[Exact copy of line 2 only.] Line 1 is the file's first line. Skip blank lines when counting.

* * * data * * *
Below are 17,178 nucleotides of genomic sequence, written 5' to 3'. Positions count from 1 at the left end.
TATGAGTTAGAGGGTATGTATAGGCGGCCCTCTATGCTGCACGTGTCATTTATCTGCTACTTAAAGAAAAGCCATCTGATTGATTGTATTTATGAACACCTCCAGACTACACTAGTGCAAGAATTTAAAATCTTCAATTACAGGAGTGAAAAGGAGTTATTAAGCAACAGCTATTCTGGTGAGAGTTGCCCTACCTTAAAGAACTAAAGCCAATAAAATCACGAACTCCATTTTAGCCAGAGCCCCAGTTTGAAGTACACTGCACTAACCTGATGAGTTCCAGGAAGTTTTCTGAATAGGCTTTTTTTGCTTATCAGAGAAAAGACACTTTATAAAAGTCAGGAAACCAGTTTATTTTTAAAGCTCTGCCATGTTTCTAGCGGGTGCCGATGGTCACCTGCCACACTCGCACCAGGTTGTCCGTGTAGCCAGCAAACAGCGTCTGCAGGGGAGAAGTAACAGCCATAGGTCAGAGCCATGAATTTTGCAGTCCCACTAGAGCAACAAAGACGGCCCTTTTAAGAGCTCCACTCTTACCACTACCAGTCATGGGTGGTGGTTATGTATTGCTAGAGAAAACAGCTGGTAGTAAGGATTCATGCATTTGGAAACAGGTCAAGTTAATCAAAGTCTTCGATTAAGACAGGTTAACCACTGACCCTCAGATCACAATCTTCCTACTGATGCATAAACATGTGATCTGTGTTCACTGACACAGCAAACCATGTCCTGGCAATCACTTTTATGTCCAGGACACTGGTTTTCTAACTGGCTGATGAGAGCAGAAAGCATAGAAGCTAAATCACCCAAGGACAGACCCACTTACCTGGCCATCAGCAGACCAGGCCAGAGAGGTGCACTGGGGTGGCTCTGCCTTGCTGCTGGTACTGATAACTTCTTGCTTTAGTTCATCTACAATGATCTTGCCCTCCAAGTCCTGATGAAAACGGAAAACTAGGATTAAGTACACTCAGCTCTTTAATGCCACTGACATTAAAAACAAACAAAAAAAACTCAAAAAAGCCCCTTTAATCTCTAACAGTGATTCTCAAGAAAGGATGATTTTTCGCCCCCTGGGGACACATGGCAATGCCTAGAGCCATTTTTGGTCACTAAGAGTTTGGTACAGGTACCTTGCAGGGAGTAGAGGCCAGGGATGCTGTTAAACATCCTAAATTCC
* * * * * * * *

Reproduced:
TATGAGTTAGAGGGTATGTATAGGCGGCCCTCTATGCTGCACGTGTCATTTATCTGCTACTTAAAGAAAAGCCATCTGATTGATTGTATTTATGAACACCTCCAGACTACACTAGTGCAAGAATTTAAAATCTTCAATTACAGGAGTGAAAAGGAGTTATTAAGCAACAGCTATTCTGGTGAGAGTTGCCCTACCTTAAAGAACTAAAGCCAATAAAATCACGAACTCCATTTTAGCCAGAGCCCCAGTTTGAAGTACACTGCACTAACCTGATGAGTTCCAGGAAGTTTTCTGAATAGGCTTTTTTTGCTTATCAGAGAAAAGACACTTTATAAAAGTCAGGAAACCAGTTTATTTTTAAAGCTCTGCCATGTTTCTAGCGGGTGCCGATGGTCACCTGCCACACTCGCACCAGGTTGTCCGTGTAGCCAGCAAACAGCGTCTGCAGGGGAGAAGTAACAGCCATAGGTCAGAGCCATGAATTTTGCAGTCCCACTAGAGCAACAAAGACGGCCCTTTTAAGAGCTCCACTCTTACCACTACCAGTCATGGGTGGTGGTTATGTATTGCTAGAGAAAACAGCTGGTAGTAAGGATTCATGCATTTGGAAACAGGTCAAGTTAATCAAAGTCTTCGATTAAGACAGGTTAACCACTGACCCTCAGATCACAATCTTCCTACTGATGCATAAACATGTGATCTGTGTTCACTGACACAGCAAACCATGTCCTGGCAATCACTTTTATGTCCAGGACACTGGTTTTCTAACTGGCTGATGAGAGCAGAAAGCATAGAAGCTAAATCACCCAAGGACAGACCCACTTACCTGGCCATCAGCAGACCAGGCCAGAGAGGTGCACTGGGGTGGCTCTGCCTTGCTGCTGGTACTGATAACTTCTTGCTTTAGTTCATCTACAATGATCTTGCCCTCCAAGTCCTGATGAAAACGGAAAACTAGGATTAAGTACACTCAGCTCTTTAATGCCACTGACATTAAAAACAAACAAAAAAAACTCAAAAAAGCCCCTTTAATCTCTAACAGTGATTCTCAAGAAAGGATGATTTTTCGCCCCCTGGGGACACATGGCAATGCCTAGAGCCATTTTTGGTCACTAAGAGTTTGGTACAGGTACCTTGCAGGGAGTAGAGGCCAGGGATGCTGTTAAACATCCTAAATTCC